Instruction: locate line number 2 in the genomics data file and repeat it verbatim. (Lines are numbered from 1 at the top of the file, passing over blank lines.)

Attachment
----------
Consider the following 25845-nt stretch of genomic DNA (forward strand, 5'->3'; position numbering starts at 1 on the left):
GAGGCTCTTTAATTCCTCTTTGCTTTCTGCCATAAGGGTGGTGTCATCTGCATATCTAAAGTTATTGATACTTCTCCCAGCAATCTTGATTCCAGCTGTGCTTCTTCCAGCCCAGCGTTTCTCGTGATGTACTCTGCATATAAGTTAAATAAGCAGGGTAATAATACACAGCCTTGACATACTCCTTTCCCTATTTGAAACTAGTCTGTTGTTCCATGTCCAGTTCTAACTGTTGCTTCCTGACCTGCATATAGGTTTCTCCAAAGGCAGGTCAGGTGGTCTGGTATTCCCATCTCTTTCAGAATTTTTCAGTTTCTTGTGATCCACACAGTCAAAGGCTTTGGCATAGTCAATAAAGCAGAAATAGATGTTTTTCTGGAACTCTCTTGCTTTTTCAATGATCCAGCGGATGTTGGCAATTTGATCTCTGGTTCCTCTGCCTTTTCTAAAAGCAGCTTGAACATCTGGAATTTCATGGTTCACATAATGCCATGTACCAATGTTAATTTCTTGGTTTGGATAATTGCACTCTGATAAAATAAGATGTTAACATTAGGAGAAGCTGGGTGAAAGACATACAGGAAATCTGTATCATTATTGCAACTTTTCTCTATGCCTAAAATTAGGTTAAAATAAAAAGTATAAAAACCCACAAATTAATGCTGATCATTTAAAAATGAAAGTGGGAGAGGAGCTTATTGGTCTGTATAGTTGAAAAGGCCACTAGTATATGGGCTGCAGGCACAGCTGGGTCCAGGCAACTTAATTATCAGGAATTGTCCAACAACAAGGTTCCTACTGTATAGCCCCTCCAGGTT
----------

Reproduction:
GAGGCTCTTTAATTCCTCTTTGCTTTCTGCCATAAGGGTGGTGTCATCTGCATATCTAAAGTTATTGATACTTCTCCCAGCAATCTTGATTCCAGCTGTGCTTCTTCCAGCCCAGCGTTTCTCGTGATGTACTCTGCATATAAGTTAAATAAGCAGGGTAATAATACACAGCCTTGACATACTCCTTTCCCTATTTGAAACTAGTCTGTTGTTCCATGTCCAGTTCTAACTGTTGCTTCCTGACCTGCATATAGGTTTCTCCAAAGGCAGGTCAGGTGGTCTGGTATTCCCATCTCTTTCAGAATTTTTCAGTTTCTTGTGATCCACACAGTCAAAGGCTTTGGCATAGTCAATAAAGCAGAAATAGATGTTTTTCTGGAACTCTCTTGCTTTTTCAATGATCCAGCGGATGTTGGCAATTTGATCTCTGGTTCCTCTGCCTTTTCTAAAAGCAGCTTGAACATCTGGAATTTCATGGTTCACATAATGCCATGTACCAATGTTAATTTCTTGGTTTGGATAATTGCACTCTGATAAAATAAGATGTTAACATTAGGAGAAGCTGGGTGAAAGACATACAGGAAATCTGTATCATTATTGCAACTTTTCTCTATGCCTAAAATTAGGTTAAAATAAAAAGTATAAAAACCCACAAATTAATGCTGATCATTTAAAAATGAAAGTGGGAGAGGAGCTTATTGGTCTGTATAGTTGAAAAGGCCACTAGTATATGGGCTGCAGGCACAGCTGGGTCCAGGCAACTTAATTATCAGGAATTGTCCAACAACAAGGTTCCTACTGTATAGCCCCTCCAGGTT